While some aquarists maintain aquaria with minimal or no decoration, these are often breeding tanks or tanks for growing out fry. Most fish, however, do not show their best colors and behavior when kept in bare tanks, where they feel exposed.

Live vs. Artificial Plants

  • Plants serve two main functions in the aquarium: aesthetics for the aquarist and habitat for the fish. If you are happy with plastic plants, your fish will be too.
  • Live plants will remove some wastes from the water, but dead leaves add to the bioload. Artificial plants don’t reproduce, but they also don’t grow and change your aquascape over time like live plants will.
  • Live plants will be preferred by your fish if they are herbivorous—fish that like to eat plants will find the artificial ones a very poor substitute!


  • Live coral and other invertebrates are the basis of a reef aquarium, and keeping such creatures alive and healthy can be an extremely rewarding experience.
  • There are also many artificial corals that are extremely lifelike, enabling you to decorate a marine aquarium without the high-tech equipment necessary to keep reef animals alive. These artificial corals can be safely used in freshwater tanks as well, if you are so inclined.

Other Decorative Items

A variety of natural objects and artificial ornaments can bring beauty to your aquarium and habitat to your fish. Natural or fake, fish take security in and around these items.

  • Rocks: Many fish enjoy hiding in caves and crevices in rock structures. Non-soluble rocks do not alter the water chemistry and include slate, shale, quartz, and others. Soluble rocks like coral rock, limestone, and lava rock slowly dissolve in the water, raising pH and hardness. These are great for marine setups or high-pH freshwater systems.
  • Driftwood: Like some rocks, driftwood will leach substances into the water, but in this case they soften the water and lower the pH. A few species of catfish require wood in their diet and will graze on driftwood.
  • Artificial Ornaments: Both rocks and driftwood are available in plastic imitations, but there are thousands of more fanciful decorations available as well, many of which include holes and caverns in which fish can hide. Everything from fairyland castles to sunken ships to human skulls are available for those who like a less natural-looking, more personalized aquascape.


Only a few types of fish require a substrate, such as species that bury themselves in the sand. Most people, however, prefer the look of sand or gravel. While many hobbyists insist on natural gravel, there are gravels available in a rainbow of colors, including some neon hues. Your fish will not care which you choose; there are, however, several factors you should keep in mind when choosing your aquarium’s substrate.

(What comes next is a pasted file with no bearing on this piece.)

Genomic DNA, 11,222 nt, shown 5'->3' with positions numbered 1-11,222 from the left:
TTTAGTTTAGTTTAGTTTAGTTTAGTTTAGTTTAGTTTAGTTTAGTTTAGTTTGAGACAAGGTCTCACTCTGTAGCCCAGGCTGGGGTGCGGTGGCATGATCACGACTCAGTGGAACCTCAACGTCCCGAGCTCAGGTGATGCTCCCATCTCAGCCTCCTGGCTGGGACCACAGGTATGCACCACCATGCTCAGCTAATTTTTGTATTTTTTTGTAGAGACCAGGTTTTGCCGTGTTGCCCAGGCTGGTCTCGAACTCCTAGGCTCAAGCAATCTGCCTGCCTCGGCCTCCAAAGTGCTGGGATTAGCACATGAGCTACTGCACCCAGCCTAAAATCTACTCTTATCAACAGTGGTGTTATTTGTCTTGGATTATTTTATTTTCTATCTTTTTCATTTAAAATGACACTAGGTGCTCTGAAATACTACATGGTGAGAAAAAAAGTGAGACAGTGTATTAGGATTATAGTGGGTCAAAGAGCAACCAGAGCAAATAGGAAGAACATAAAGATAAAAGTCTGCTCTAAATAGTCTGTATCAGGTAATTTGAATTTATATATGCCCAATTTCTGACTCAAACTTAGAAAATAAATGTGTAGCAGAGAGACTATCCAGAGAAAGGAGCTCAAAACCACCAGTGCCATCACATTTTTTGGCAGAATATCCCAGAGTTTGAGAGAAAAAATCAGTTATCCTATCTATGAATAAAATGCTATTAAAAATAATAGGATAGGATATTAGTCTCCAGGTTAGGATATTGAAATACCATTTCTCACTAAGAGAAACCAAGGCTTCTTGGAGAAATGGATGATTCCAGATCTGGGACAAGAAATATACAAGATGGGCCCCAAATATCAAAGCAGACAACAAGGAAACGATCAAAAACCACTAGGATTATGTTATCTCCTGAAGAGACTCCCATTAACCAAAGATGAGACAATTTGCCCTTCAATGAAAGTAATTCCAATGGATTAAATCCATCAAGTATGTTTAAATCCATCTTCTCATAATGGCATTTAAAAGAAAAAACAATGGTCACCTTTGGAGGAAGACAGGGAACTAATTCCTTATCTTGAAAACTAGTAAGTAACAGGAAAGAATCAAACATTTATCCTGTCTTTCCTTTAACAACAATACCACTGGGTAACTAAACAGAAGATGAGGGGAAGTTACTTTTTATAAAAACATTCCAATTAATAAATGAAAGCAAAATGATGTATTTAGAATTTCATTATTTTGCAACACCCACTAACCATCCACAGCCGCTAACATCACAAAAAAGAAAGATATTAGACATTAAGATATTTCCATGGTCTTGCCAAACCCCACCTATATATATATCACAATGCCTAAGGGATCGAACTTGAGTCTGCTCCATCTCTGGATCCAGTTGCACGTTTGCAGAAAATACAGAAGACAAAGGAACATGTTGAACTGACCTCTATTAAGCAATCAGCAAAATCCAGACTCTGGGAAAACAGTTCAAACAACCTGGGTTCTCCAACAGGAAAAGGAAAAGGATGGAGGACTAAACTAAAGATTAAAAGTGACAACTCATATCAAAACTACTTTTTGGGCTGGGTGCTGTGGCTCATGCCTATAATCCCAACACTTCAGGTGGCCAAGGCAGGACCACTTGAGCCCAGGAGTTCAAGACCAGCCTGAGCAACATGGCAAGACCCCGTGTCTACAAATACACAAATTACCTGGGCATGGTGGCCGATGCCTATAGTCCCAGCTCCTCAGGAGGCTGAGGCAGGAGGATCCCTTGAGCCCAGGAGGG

• There are soluble and insoluble sands and gravels. Crushed coral and crushed limestone will dissolve, raising the hardness and pH, as well as increasing the buffering capacity of the water. These are used in marine setups and with fishes like African Rift Lake cichlids. Insoluble quartz or granite are inert and can be used in any system.
  • Sand is preferred by a few species of sandsifting fishes, and some aquatic gardeners like sand for their planted tanks. But in general, a medium-grain gravel is best for your aquarium. Fine sands can develop anaerobic (low-oxygen) zones that can be dangerous, and coarse gravel will trap uneaten food and other debris in the large spaces; small fish can even become entrapped.
  • Many aquarium gravels are now sealed with epoxy. This waterproof coating eliminates the dust normally associated with gravels, and it ensures that the gravel is inert and will not leach chemicals into the water. Such substrates can be used in any type of setup.

How to Prevent Anaerobic Bacteria

I have a 55-gallon African cichlid tank (with some other non-cichlid tankmates, including a catfish) with a pH of 7.6 to 7.8, mildly hard water, and sand substrate. The cichlids don’t bother any of the other fish or plants, but they also don’t dig in the sand like they used to in their previous, smaller tank. I am worried about the formation of anaerobic bacteria. What can I do to prevent this? I was told to stir the sand when I do my water changes, but that would involve removing lots of rocks and plants. Is there a way to prevent this without completely tearing the tank apart every time? Darrel Todd (via email)

Your cichlids may resume their excavations once they get settled in and establish territories. Several species of cichlids sift sand, and they will keep a sandbed aerated. Most cichlids, however, simply dig pits and may ignore large areas of the sandbed entirely.

For the time being, simply stir the sand that you can reach without dismantling the tank. There shouldn’t be a problem with anaerobic bacteria if you perform that simple task regularly, and your catfish should keep the gravel disturbed to some degree.